Sponsored by: Bundesministerium für Wirtschaft und Energie

 

 
 

Increasing employee satisfaction in dynamic environments utilizing adaptive automation in assemblies (A4BLUE)

Modern production systems and product ranges have gradually increasing demands on assembly staff. The EU research project A4BLUE, in cooperation with international partners, therefore aims to develop a new generation of sustainable, adaptive assembly workstations that can cope with the changing requirements of modern production. Automated systems need to perform their tasks flexibly and efficiently in individual and personalized interaction with the worker. The aim is to improve working conditions and worker satisfaction.

At the WZL and PEM a use case is therefore being designed that supports the operator in the assembly of e-vehicles through the use of augmented reality solutions and an automatically moving tool trolley. In preparation for the software implementation of Industry 4.0 solutions, a visualization model is designed that documents the material and immaterial resources of production in a transparent and easily understandable manner. Furthermore, an evaluation concept is developed which enables continuous monitoring of modern assembly workstations in order to validate the implemented solutions. A methodology will also be developed for the future design of assembly systems that will enable sustainable design by identifying and implementing individually optimal and adaptive degrees of automation.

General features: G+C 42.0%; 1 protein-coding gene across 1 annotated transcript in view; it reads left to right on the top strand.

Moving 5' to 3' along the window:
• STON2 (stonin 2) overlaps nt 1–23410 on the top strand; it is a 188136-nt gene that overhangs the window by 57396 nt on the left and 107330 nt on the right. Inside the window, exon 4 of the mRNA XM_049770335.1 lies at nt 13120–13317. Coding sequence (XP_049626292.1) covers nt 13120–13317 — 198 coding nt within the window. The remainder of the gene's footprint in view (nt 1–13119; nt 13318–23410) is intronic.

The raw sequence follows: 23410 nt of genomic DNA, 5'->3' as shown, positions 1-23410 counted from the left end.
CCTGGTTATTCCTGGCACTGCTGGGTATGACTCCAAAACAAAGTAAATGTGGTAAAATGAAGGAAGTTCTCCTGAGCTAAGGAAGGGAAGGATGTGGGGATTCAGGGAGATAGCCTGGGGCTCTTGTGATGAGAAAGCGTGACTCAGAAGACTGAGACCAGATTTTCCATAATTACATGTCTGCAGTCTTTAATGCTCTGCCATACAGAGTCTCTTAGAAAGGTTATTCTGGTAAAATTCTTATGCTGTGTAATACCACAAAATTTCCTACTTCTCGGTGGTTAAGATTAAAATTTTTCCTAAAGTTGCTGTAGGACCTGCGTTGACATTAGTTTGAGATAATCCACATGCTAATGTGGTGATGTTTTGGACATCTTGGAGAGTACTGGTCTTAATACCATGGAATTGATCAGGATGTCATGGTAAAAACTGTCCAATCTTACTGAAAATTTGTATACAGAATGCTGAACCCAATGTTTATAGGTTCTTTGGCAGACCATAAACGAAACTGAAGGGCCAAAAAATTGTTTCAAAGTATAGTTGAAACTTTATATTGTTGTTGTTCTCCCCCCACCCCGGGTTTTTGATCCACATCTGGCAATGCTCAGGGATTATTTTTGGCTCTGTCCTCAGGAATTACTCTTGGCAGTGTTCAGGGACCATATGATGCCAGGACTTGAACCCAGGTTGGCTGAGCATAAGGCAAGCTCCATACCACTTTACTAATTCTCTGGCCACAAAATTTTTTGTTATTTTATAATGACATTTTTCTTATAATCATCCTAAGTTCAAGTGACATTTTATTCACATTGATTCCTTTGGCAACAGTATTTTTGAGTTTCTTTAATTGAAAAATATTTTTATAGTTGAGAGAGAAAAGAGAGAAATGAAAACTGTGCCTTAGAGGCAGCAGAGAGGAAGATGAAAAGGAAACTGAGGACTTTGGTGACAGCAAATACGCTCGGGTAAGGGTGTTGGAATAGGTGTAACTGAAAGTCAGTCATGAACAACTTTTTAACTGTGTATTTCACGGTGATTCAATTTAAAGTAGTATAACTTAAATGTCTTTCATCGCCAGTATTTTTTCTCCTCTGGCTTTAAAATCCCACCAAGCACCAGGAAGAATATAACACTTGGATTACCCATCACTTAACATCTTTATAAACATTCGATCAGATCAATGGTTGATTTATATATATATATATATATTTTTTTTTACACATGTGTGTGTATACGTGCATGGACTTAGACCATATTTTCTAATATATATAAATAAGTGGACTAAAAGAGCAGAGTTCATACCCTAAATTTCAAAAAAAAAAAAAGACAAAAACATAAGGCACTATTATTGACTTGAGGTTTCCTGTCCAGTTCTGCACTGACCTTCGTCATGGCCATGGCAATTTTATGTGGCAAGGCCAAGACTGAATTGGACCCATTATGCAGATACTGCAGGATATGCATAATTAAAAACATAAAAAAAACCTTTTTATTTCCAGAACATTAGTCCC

Sponsored by: Horizon 2020 European Union funding for Research & Innovation

 

 
 

Multivariable automation decisions for volume- and product-flexible flow assembly (MAproFli)

Traditionally, the optimum degree of automation is determined by using monetary comparison calculations. However, a purely monetary assessment is not sufficient. The aim of the MAproFli research project is therefore to develop a decision methodology for the optimum degree of automation in volume and product flexible flow assembly based on multivariable criteria.
First of all, the decision-making ability is to be improved by a context-relevant selection of the decision factors and the necessary degree of adaptability are to be mapped. Based on this, a selection and evaluation of automation alternatives can be made. An improvement of the decision quality for automation alternatives is to be achieved through the transfer of findings from ergonomics, decision theory and proven methods of economic efficiency calculation. Finally, the decision effort is to be reduced through a multivariable decision methodology and the development of a software solution based on the decision methodology. The area of investigation concentrates on the flow assembly of medium to large series.